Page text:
• Cessna Aircraft is removing its 162 Skycatcher from the Light Sport Aircraft category into the Primary Aircraft category. The manufacturer made the move to help speed up certification of the single-engine piston aircraft in Europe and the rest of the world. A Cessna 182 powered by a 230-horsepower Jet-A-burning piston engine will be available in the second quarter of 2013. The thinly masked Cessna 182 Turbo NXT on display drew widespread attention.
  • Dynon is offering a battery- powered attitude indicator with internal GPS called the Dynon D1 Pocket Panel.
  • Continental Motors will obtain FAA certification this year on the first of what the company promises will be a full line of diesel aircraft engines ranging from 150 to 350 horsepower.
  • Avidyne Corp. provided additional information about its IFD440 FMS/GPS/NAV/COM. Designed as a plug-and-play replacement for Garmin GNS430-series navigators, Avidyne says the IFD440 can reduce installation cost and downtime for customers who want to add a touch-screen display or who are upgrading avionics to obtain Satellite-Based Augmentation Systems/Localizer Performance Vertical Guidance (SBAS/LPV) and Automatic Dependent Surveillance-Broadcast (ADS-B) capabilities.
  • Able Flight has trained a record eight pilots so far in 2012, and six of them received their pilot wings at AirVenture. After two months of intensive training at Purdue University, the six passed their checkrides and are now certificated pilots. They are: Wesley Major of Delaware, Tyrell Rhodes of Illinois, Jason Jernigan of Florida, Matt Sponaugle of West Virginia, Devon Radloff of Wisconsin, and Steven Scott of California.
  • Aspen Avionics announced that Connected Pilot, the first in what will be a series of Connected Panel products—providing a wireless link between certified avionics in the aircraft panel and iPads or other portable smart electronic devices—has received technical standard order approval from the FAA.
  • Lightspeed Aviation has created FlightLink, a free, downloadable app that allows pilots using Zulu.2 headsets to turn their iPads or iPhones into cockpit recorders. With the app, all communications through the intercom are recorded and available for instant playback and permanent archiving, and recordings may be stored either on the iPad or iPhone or in an iTunes account.

Special offer for student pilots

AOPA offers a special one-time AOPA membership rate of $25 for student pilots. Students receive full membership benefits including 12 issues of Flight Training magazine, access to the Pilot Information Center toll-free help line, flight planning tools, and an opportunity to win a flight training scholarship. Students can enroll online.


Test Pilot Answers

  1. At the Deperdussin Monoplane School in England in 1911, students practiced "driving" an airplane on the ground as the first step in their training. Such an airplane was not necessarily airworthy and was called the "school bus" or, more often, a "taxi." Use of the verb "taxi" spread and quickly came to mean what it does today.
  2. (b) Strange but true. Glide speeds provided in pilot operating handbooks apply only at the maximum-allowable gross weight. At lighter weights, glide speed must be reduced to maintain the same glide ratio. Otherwise, glide ratio decreases.
  3. The Beech Baron has been in production for 51 years, from 1961 to 2012. Runner-up is the Beech King Air, which has been in production since 1964.
  4. False. This is true only in the Northern Hemisphere. Circles become larger when proceeding north in the Southern Hemisphere.
  5. Each camel denoted a completed supply mission flown over the Hump (the Himalayan Mountains).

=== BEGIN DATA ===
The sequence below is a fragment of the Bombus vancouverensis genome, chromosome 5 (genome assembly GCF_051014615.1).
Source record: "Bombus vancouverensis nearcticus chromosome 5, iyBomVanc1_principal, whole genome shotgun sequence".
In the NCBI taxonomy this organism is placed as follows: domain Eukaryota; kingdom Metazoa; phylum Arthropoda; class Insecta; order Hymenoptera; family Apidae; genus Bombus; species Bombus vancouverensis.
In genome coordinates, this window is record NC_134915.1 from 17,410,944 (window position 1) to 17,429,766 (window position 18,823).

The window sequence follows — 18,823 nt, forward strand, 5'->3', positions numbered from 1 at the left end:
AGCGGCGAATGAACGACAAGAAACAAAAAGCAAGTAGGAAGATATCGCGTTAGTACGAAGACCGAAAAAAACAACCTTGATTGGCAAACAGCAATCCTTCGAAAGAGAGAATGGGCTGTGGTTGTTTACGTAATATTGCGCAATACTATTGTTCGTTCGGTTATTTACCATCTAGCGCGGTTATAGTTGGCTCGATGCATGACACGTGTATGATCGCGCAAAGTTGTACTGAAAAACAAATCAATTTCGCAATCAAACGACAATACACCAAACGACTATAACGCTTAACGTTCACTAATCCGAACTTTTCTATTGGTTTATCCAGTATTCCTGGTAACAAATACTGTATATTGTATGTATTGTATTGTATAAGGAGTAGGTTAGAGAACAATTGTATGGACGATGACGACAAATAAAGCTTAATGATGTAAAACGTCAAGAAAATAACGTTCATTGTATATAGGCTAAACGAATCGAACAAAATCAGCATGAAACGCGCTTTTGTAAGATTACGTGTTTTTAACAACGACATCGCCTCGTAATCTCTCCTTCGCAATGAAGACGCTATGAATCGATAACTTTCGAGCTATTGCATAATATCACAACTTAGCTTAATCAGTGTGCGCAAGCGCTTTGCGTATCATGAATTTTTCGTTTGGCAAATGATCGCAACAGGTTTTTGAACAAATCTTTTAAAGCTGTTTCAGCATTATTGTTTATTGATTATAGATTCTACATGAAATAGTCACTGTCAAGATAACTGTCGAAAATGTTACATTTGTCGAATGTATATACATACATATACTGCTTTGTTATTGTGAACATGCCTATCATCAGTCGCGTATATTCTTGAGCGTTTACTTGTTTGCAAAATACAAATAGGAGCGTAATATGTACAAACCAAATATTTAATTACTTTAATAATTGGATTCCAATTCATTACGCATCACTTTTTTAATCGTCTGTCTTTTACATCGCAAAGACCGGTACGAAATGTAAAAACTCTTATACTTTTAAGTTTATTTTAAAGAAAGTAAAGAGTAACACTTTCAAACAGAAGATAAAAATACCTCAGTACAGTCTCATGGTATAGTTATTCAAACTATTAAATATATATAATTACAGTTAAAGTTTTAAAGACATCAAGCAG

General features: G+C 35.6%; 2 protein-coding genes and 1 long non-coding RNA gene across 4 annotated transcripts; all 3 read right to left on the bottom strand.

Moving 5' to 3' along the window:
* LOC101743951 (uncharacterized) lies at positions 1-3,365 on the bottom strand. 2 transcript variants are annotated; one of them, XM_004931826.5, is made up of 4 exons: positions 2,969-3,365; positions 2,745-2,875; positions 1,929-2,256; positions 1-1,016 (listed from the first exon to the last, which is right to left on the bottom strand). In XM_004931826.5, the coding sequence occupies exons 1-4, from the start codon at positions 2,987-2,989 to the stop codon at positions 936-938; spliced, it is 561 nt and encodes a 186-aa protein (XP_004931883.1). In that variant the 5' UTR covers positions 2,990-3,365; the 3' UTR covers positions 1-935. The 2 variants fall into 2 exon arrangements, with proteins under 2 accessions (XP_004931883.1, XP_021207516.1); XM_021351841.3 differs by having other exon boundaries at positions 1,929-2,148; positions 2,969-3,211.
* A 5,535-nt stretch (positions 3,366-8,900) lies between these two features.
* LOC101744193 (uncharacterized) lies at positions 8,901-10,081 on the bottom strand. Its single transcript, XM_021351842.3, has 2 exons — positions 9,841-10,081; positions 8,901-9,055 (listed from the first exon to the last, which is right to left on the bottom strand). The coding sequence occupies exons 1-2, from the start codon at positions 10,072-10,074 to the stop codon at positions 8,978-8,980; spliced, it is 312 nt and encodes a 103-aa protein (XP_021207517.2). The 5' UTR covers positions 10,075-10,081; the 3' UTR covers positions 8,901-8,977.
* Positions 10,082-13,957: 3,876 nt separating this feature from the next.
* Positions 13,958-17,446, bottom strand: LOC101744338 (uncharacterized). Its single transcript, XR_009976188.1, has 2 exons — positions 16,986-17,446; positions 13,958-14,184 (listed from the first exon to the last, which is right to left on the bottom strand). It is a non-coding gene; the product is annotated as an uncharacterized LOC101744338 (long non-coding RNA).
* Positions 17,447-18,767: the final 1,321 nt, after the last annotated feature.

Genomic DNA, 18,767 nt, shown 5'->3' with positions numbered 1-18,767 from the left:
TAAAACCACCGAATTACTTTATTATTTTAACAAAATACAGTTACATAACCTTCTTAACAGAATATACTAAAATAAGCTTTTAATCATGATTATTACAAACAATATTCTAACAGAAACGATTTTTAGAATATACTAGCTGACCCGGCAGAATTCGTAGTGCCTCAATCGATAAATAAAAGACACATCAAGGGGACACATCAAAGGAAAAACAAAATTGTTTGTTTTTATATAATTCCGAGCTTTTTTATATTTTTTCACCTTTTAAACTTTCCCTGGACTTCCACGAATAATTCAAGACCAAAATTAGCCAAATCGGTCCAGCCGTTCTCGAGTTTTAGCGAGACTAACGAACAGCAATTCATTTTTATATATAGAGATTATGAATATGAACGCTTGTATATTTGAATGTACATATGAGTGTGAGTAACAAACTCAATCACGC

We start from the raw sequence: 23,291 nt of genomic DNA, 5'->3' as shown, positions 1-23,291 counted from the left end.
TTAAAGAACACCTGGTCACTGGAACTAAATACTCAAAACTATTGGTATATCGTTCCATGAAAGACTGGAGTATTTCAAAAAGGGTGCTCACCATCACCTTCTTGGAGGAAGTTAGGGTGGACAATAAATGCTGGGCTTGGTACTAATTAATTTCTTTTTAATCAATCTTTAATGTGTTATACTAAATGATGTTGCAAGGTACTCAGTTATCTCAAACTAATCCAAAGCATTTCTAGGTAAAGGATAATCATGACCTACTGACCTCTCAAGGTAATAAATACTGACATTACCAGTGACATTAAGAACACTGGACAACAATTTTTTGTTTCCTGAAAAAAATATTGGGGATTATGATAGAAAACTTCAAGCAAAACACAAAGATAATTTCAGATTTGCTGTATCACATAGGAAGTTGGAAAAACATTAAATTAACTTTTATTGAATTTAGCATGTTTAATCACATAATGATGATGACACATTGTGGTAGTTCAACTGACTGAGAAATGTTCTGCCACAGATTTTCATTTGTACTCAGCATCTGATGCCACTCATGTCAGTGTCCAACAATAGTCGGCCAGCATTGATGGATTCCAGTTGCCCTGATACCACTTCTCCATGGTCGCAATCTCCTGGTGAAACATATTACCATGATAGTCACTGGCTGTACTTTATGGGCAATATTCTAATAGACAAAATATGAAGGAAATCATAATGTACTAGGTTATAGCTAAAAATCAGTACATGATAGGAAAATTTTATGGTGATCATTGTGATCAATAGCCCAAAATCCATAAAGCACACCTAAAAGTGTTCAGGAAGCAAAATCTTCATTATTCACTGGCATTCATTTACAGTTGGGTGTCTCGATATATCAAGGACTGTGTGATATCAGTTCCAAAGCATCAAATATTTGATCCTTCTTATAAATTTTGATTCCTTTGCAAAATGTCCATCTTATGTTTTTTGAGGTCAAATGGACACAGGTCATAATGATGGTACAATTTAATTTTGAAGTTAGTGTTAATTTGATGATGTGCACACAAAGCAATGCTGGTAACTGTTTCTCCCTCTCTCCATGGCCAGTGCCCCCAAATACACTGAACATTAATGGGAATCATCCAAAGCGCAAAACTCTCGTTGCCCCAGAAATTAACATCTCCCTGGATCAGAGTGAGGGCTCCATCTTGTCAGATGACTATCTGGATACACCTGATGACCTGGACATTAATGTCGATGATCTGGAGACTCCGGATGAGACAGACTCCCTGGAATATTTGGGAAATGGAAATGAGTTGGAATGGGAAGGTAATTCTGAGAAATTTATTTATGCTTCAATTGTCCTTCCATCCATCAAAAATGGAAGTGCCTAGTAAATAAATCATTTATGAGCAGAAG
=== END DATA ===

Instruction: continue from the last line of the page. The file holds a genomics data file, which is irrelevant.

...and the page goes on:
6. (d) Large ships at sea often are assigned code 5200. Transponders are not just for airplanes.
  7. Adolf Hitler used these aircraft (two Junkers 52s and a Focke-Wulf FW 200) and apparently was the first politician to use air travel for campaigning. (His pilot was Hans Bauer.)
  8. Glory. Much rarer is a double glory, when a second rainbow-like ring concentrically surrounds the first.

Earhart search returns ‘with more questions than answers’

amelia earhart

On what would have been Amelia Earhart’s 115th birthday, the expedition—launched in July to investigate possible new evidence of her missing Lockheed Model 10 Electra—returned to Hawaii without conclusive evidence.

The nonprofit International Group for Historic Aircraft Recovery (TIGHAR) announced in March that it planned to conduct extensive deep-water search operations near an uninhabited atoll called Nikumaroro. The aviatrix and her navigator, Fred Noonan, disappeared in July 1937 while trying to locate Howland Island on Earhart’s now-infamous attempt to circumnavigate the globe. TIGHAR has spent 24 years investigating Earhart’s disappearance.

“We’re coming home with more questions than answers,” TIGHAR stated July 23. “We are disappointed that we did not make a dramatic and conclusive discovery, but we are undaunted in our commitment to keep searching.”

The group has volumes of sonar data and many hours of high-definition video to review and analyze before it can be known whether evidence was found. “Due to the limitations of the technology, we were only able to see standard-definition video images during actual search operations,” TIGHAR said. “Now that we’re examining the recorded high-definition video, we’re already seeing objects we want our forensic imaging specialist, Jeff Glickman, to look at.”

The new effort stemmed from a clue spotted in an original negative of a photo of the western shoreline of Nikumaroro (formerly Gardner Island). The negative showed a protrusion from a reef resembling the landing gear of an aircraft.

TIGHAR said “big pieces of airplane wreckage were not immediately apparent, but after 75 years in Nikumaroro’s severe and unstable underwater environment, that is hardly surprising.”

The Discovery Channel planned to air a show on the expedition August 19. —Jill W. Tallman


Astronaut flies west

sally ride

As a physicist, engineer, astronaut, and educator, Sally Kristen Ride blazed a trail and became an icon as the first American woman to fly in space. Ride lost her 17-month battle with pancreatic cancer July 23. She was 61. Ride was one of six women chosen in 1978 for the first coed class of astronaut trainees, and later recalled that the June 18, 1983, flight aboard the Space Shuttle Challenger was a mission that carried extraordinary expectations that were difficult to appreciate at the time. “On launch day, there was so much excitement and so much happening around us in crew quarters, even on the way to the launch pad,” Ride said. “I didn’t really think about it that much at the time, but I came to appreciate what an honor it was to be selected to be the first to get a chance to go into space.”